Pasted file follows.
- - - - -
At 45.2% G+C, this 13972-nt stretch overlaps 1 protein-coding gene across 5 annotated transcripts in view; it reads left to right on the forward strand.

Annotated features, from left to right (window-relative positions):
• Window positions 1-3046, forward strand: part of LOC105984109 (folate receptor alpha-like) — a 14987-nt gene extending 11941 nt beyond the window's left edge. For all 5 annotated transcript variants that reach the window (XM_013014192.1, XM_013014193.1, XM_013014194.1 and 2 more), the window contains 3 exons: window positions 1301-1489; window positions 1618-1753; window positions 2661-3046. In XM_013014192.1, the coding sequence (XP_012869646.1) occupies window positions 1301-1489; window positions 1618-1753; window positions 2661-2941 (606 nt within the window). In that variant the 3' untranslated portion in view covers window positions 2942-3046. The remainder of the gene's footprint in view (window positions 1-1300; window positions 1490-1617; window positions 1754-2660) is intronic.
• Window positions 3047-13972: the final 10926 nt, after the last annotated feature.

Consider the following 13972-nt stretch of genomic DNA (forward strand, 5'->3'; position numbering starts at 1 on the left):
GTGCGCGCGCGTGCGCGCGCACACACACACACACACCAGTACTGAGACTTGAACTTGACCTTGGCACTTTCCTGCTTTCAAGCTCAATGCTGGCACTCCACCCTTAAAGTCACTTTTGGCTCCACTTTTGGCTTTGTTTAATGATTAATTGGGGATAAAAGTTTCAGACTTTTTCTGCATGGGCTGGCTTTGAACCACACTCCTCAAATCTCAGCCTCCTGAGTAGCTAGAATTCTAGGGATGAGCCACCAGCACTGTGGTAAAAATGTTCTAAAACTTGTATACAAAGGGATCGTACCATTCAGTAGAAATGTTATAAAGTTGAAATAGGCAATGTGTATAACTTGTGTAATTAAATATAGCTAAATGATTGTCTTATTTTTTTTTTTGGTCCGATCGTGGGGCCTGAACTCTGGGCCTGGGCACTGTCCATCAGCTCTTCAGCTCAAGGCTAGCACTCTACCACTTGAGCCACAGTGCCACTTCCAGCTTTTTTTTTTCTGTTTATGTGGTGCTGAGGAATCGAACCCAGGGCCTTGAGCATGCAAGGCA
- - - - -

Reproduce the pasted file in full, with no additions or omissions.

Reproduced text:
At 45.2% G+C, this 13972-nt stretch overlaps 1 protein-coding gene across 5 annotated transcripts in view; it reads left to right on the forward strand.

Annotated features, from left to right (window-relative positions):
• Window positions 1-3046, forward strand: part of LOC105984109 (folate receptor alpha-like) — a 14987-nt gene extending 11941 nt beyond the window's left edge. For all 5 annotated transcript variants that reach the window (XM_013014192.1, XM_013014193.1, XM_013014194.1 and 2 more), the window contains 3 exons: window positions 1301-1489; window positions 1618-1753; window positions 2661-3046. In XM_013014192.1, the coding sequence (XP_012869646.1) occupies window positions 1301-1489; window positions 1618-1753; window positions 2661-2941 (606 nt within the window). In that variant the 3' untranslated portion in view covers window positions 2942-3046. The remainder of the gene's footprint in view (window positions 1-1300; window positions 1490-1617; window positions 1754-2660) is intronic.
• Window positions 3047-13972: the final 10926 nt, after the last annotated feature.

Consider the following 13972-nt stretch of genomic DNA (forward strand, 5'->3'; position numbering starts at 1 on the left):
GTGCGCGCGCGTGCGCGCGCACACACACACACACACCAGTACTGAGACTTGAACTTGACCTTGGCACTTTCCTGCTTTCAAGCTCAATGCTGGCACTCCACCCTTAAAGTCACTTTTGGCTCCACTTTTGGCTTTGTTTAATGATTAATTGGGGATAAAAGTTTCAGACTTTTTCTGCATGGGCTGGCTTTGAACCACACTCCTCAAATCTCAGCCTCCTGAGTAGCTAGAATTCTAGGGATGAGCCACCAGCACTGTGGTAAAAATGTTCTAAAACTTGTATACAAAGGGATCGTACCATTCAGTAGAAATGTTATAAAGTTGAAATAGGCAATGTGTATAACTTGTGTAATTAAATATAGCTAAATGATTGTCTTATTTTTTTTTTTGGTCCGATCGTGGGGCCTGAACTCTGGGCCTGGGCACTGTCCATCAGCTCTTCAGCTCAAGGCTAGCACTCTACCACTTGAGCCACAGTGCCACTTCCAGCTTTTTTTTTTCTGTTTATGTGGTGCTGAGGAATCGAACCCAGGGCCTTGAGCATGCAAGGCA